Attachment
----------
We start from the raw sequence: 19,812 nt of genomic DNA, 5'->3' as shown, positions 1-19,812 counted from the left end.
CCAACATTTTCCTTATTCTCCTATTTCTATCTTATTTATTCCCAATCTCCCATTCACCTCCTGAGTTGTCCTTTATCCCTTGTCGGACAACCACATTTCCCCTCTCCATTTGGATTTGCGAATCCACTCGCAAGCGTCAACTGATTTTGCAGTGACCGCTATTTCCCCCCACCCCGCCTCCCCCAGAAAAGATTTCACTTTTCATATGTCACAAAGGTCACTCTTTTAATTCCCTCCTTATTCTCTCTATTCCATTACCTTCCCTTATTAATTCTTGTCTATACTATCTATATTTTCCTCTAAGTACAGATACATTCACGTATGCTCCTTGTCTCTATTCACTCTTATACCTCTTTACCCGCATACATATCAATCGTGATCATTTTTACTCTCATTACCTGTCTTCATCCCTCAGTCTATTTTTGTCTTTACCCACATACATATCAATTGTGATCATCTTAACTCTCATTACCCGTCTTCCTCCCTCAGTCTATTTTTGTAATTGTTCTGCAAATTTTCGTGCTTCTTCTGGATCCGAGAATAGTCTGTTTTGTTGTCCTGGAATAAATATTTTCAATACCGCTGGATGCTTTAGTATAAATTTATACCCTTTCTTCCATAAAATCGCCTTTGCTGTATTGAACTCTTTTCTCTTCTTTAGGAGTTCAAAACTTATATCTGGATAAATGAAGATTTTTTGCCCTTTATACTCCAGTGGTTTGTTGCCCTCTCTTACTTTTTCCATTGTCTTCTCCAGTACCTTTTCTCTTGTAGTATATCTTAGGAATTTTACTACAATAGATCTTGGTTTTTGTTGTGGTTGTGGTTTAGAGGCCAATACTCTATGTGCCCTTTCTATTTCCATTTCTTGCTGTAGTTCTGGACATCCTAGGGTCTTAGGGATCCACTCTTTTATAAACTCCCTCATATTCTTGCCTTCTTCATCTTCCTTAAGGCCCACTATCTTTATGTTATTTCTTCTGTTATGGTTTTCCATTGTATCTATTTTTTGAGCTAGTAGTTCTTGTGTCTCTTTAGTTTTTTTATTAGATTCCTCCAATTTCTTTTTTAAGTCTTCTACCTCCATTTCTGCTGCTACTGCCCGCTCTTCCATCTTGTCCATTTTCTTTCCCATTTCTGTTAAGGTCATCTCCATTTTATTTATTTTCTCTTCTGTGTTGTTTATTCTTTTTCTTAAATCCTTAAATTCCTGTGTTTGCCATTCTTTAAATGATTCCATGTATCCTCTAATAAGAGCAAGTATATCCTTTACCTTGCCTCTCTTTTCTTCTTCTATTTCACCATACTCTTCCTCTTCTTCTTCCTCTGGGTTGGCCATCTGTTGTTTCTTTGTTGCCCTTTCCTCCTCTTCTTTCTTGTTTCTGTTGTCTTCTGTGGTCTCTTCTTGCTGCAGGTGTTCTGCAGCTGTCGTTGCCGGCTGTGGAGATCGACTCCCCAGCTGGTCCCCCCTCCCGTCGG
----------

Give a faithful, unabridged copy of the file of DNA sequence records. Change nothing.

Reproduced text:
We start from the raw sequence: 19,812 nt of genomic DNA, 5'->3' as shown, positions 1-19,812 counted from the left end.
CCAACATTTTCCTTATTCTCCTATTTCTATCTTATTTATTCCCAATCTCCCATTCACCTCCTGAGTTGTCCTTTATCCCTTGTCGGACAACCACATTTCCCCTCTCCATTTGGATTTGCGAATCCACTCGCAAGCGTCAACTGATTTTGCAGTGACCGCTATTTCCCCCCACCCCGCCTCCCCCAGAAAAGATTTCACTTTTCATATGTCACAAAGGTCACTCTTTTAATTCCCTCCTTATTCTCTCTATTCCATTACCTTCCCTTATTAATTCTTGTCTATACTATCTATATTTTCCTCTAAGTACAGATACATTCACGTATGCTCCTTGTCTCTATTCACTCTTATACCTCTTTACCCGCATACATATCAATCGTGATCATTTTTACTCTCATTACCTGTCTTCATCCCTCAGTCTATTTTTGTCTTTACCCACATACATATCAATTGTGATCATCTTAACTCTCATTACCCGTCTTCCTCCCTCAGTCTATTTTTGTAATTGTTCTGCAAATTTTCGTGCTTCTTCTGGATCCGAGAATAGTCTGTTTTGTTGTCCTGGAATAAATATTTTCAATACCGCTGGATGCTTTAGTATAAATTTATACCCTTTCTTCCATAAAATCGCCTTTGCTGTATTGAACTCTTTTCTCTTCTTTAGGAGTTCAAAACTTATATCTGGATAAATGAAGATTTTTTGCCCTTTATACTCCAGTGGTTTGTTGCCCTCTCTTACTTTTTCCATTGTCTTCTCCAGTACCTTTTCTCTTGTAGTATATCTTAGGAATTTTACTACAATAGATCTTGGTTTTTGTTGTGGTTGTGGTTTAGAGGCCAATACTCTATGTGCCCTTTCTATTTCCATTTCTTGCTGTAGTTCTGGACATCCTAGGGTCTTAGGGATCCACTCTTTTATAAACTCCCTCATATTCTTGCCTTCTTCATCTTCCTTAAGGCCCACTATCTTTATGTTATTTCTTCTGTTATGGTTTTCCATTGTATCTATTTTTTGAGCTAGTAGTTCTTGTGTCTCTTTAGTTTTTTTATTAGATTCCTCCAATTTCTTTTTTAAGTCTTCTACCTCCATTTCTGCTGCTACTGCCCGCTCTTCCATCTTGTCCATTTTCTTTCCCATTTCTGTTAAGGTCATCTCCATTTTATTTATTTTCTCTTCTGTGTTGTTTATTCTTTTTCTTAAATCCTTAAATTCCTGTGTTTGCCATTCTTTAAATGATTCCATGTATCCTCTAATAAGAGCAAGTATATCCTTTACCTTGCCTCTCTTTTCTTCTTCTATTTCACCATACTCTTCCTCTTCTTCTTCCTCTGGGTTGGCCATCTGTTGTTTCTTTGTTGCCCTTTCCTCCTCTTCTTTCTTGTTTCTGTTGTCTTCTGTGGTCTCTTCTTGCTGCAGGTGTTCTGCAGCTGTCGTTGCCGGCTGTGGAGATCGACTCCCCAGCTGGTCCCCCCTCCCGTCGG